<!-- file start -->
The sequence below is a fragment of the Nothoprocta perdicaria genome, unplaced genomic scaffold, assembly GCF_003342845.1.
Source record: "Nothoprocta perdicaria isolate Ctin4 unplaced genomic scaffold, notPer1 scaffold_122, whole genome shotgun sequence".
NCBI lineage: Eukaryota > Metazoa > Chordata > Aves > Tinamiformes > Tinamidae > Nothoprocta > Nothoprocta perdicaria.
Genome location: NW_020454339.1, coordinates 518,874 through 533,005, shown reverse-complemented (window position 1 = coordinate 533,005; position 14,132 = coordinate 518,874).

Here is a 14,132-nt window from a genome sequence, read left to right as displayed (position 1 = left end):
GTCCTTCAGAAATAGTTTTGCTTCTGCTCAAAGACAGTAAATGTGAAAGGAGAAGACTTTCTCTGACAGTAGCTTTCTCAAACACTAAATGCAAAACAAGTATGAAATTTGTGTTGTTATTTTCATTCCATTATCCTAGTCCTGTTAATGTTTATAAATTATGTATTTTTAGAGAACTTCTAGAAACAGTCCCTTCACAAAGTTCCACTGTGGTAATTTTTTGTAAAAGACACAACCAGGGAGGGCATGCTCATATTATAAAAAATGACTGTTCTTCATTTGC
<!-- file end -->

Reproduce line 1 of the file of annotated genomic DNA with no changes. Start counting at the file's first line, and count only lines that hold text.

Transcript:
The sequence below is a fragment of the Nothoprocta perdicaria genome, unplaced genomic scaffold, assembly GCF_003342845.1.